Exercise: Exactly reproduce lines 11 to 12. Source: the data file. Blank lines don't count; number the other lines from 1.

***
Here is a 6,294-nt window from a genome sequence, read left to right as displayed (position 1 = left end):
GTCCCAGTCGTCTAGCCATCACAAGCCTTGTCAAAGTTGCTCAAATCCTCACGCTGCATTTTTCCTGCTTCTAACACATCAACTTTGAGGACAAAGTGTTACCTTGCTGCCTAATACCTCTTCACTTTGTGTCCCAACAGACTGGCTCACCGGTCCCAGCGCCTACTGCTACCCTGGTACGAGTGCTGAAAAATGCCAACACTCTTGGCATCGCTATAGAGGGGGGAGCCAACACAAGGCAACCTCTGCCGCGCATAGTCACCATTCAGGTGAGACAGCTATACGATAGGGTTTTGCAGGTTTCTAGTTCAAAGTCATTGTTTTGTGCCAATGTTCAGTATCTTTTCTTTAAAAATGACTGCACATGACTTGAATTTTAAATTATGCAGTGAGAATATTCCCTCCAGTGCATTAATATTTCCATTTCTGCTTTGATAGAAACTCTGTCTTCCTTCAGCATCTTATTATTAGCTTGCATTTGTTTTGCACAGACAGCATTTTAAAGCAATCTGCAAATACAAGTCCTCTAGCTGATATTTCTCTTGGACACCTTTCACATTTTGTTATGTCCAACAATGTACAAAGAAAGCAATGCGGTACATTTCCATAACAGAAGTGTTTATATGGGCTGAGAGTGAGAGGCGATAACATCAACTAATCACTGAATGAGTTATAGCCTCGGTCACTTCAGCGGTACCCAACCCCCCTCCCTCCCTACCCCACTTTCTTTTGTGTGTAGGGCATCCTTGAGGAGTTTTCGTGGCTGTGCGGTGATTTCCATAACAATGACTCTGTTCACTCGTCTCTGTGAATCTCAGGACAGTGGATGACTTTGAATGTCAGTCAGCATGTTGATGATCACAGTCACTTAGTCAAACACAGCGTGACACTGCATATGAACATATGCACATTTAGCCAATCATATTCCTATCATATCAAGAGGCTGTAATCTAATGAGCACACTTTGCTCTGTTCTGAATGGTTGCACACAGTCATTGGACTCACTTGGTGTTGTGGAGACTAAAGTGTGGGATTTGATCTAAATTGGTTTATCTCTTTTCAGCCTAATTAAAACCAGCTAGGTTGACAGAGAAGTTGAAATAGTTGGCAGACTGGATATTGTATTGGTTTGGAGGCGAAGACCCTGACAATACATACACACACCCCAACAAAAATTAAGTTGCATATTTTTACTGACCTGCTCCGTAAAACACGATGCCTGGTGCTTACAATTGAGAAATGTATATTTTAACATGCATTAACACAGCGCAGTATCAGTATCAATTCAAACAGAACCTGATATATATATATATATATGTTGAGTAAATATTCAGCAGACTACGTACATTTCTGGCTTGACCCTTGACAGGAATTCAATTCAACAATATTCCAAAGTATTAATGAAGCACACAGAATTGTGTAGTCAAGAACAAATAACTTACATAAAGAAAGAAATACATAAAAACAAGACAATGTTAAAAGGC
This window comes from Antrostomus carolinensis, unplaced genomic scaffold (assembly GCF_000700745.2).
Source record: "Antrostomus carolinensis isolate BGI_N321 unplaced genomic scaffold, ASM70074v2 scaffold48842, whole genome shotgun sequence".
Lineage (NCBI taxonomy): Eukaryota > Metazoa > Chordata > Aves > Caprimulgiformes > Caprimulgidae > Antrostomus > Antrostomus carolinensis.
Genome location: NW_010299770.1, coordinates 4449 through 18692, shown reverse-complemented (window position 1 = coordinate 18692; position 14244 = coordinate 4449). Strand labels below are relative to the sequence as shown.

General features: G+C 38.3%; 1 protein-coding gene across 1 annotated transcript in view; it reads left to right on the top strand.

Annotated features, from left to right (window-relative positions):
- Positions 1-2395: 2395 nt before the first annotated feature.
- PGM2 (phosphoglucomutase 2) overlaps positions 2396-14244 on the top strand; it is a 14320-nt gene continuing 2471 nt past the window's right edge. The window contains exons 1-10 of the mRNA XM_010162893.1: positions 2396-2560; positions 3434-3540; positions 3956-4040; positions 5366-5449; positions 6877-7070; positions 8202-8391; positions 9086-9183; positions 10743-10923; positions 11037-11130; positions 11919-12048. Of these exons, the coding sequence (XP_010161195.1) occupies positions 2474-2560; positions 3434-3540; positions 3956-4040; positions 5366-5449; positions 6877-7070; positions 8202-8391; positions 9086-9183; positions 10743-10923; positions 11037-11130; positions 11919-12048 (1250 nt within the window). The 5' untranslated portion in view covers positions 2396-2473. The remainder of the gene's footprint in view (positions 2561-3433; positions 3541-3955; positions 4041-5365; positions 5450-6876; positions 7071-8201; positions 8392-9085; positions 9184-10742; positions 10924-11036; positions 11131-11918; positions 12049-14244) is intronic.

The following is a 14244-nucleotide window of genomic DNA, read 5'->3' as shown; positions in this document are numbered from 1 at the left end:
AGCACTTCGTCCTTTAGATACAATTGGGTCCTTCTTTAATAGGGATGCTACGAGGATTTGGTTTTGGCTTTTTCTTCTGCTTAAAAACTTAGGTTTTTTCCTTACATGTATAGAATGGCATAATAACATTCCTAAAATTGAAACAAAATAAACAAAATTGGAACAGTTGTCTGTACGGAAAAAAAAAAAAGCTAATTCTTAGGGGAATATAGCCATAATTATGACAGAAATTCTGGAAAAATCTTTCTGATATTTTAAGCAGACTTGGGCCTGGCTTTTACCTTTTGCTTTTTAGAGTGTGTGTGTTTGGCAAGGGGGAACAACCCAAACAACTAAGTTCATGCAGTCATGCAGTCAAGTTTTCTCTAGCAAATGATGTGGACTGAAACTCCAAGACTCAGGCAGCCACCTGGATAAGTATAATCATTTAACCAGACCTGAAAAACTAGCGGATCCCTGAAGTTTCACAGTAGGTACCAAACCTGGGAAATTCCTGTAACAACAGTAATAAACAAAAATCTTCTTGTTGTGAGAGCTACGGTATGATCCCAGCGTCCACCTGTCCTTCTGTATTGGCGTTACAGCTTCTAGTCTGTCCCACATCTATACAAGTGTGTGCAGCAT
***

The following is a 14244-nucleotide window of genomic DNA, read 5'->3' as shown; positions in this document are numbered from 1 at the left end:
AGCACTTCGTCCTTTAGATACAATTGGGTCCTTCTTTAATAGGGATGCTACGAGGATTTGGTTTTGGCTTTTTCTTCTGCTTAAAAACTTAGGTTTTTTCCTTACATGTATAGAATGGCATAATAACATTCCTAAAATTGAAACAAAATAAACAAAATTGGAACAGTTGTCTGTACGGAAAAAAAAAAAAGCTAATTCTTAGGGGAATATAGCCATAATTATGACAGAAATTCTGGAAAAATCTTTCTGATATTTTAAGCAGACTTGGGCCTGGCTTTTACCTTTTGCTTTTTAGAGTGTGTGTGTTTGGCAAGGGGGAACAACCCAAACAACTAAGTTCATGCAGTCATGCAGTCAAGTTTTCTCTAGCAAATGATGTGGACTGAAACTCCAAGACTCAGGCAGCCACCTGGATAAGTATAATCATTTAACCAGACCTGAAAAACTAGCGGATCCCTGAAGTTTCACAGTAGGTACCAAACCTGGGAAATTCCTGTAACAACAGTAATAAACAAAAATCTTCTTGTTGTGAGAGCTACGGTATGATCCCAGCGTCCACCTGTCCTTCTGTATTGGCGTTACAGCTTCTAGTCTGTCCCACATCTATACAAGTGTGTGCAGCAT